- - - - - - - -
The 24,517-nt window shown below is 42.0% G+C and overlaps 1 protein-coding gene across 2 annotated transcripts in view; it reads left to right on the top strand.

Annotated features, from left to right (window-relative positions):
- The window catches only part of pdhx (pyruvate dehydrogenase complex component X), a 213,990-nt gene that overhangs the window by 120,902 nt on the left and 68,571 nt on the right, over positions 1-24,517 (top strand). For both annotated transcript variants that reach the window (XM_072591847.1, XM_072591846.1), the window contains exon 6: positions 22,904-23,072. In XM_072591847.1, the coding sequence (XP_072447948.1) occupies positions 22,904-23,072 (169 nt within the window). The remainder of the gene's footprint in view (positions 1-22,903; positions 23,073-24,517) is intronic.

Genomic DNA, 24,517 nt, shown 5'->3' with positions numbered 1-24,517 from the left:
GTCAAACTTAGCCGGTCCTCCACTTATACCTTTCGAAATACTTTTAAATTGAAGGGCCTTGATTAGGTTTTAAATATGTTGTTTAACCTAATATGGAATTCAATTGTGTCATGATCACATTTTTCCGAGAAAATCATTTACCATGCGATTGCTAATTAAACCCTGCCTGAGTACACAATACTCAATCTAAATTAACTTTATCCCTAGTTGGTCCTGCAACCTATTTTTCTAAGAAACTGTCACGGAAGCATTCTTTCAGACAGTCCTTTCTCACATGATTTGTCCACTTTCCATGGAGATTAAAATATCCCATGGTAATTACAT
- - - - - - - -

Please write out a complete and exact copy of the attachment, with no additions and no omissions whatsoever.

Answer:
The 24,517-nt window shown below is 42.0% G+C and overlaps 1 protein-coding gene across 2 annotated transcripts in view; it reads left to right on the top strand.

Annotated features, from left to right (window-relative positions):
- The window catches only part of pdhx (pyruvate dehydrogenase complex component X), a 213,990-nt gene that overhangs the window by 120,902 nt on the left and 68,571 nt on the right, over positions 1-24,517 (top strand). For both annotated transcript variants that reach the window (XM_072591847.1, XM_072591846.1), the window contains exon 6: positions 22,904-23,072. In XM_072591847.1, the coding sequence (XP_072447948.1) occupies positions 22,904-23,072 (169 nt within the window). The remainder of the gene's footprint in view (positions 1-22,903; positions 23,073-24,517) is intronic.

Genomic DNA, 24,517 nt, shown 5'->3' with positions numbered 1-24,517 from the left:
GTCAAACTTAGCCGGTCCTCCACTTATACCTTTCGAAATACTTTTAAATTGAAGGGCCTTGATTAGGTTTTAAATATGTTGTTTAACCTAATATGGAATTCAATTGTGTCATGATCACATTTTTCCGAGAAAATCATTTACCATGCGATTGCTAATTAAACCCTGCCTGAGTACACAATACTCAATCTAAATTAACTTTATCCCTAGTTGGTCCTGCAACCTATTTTTCTAAGAAACTGTCACGGAAGCATTCTTTCAGACAGTCCTTTCTCACATGATTTGTCCACTTTCCATGGAGATTAAAATATCCCATGGTAATTACAT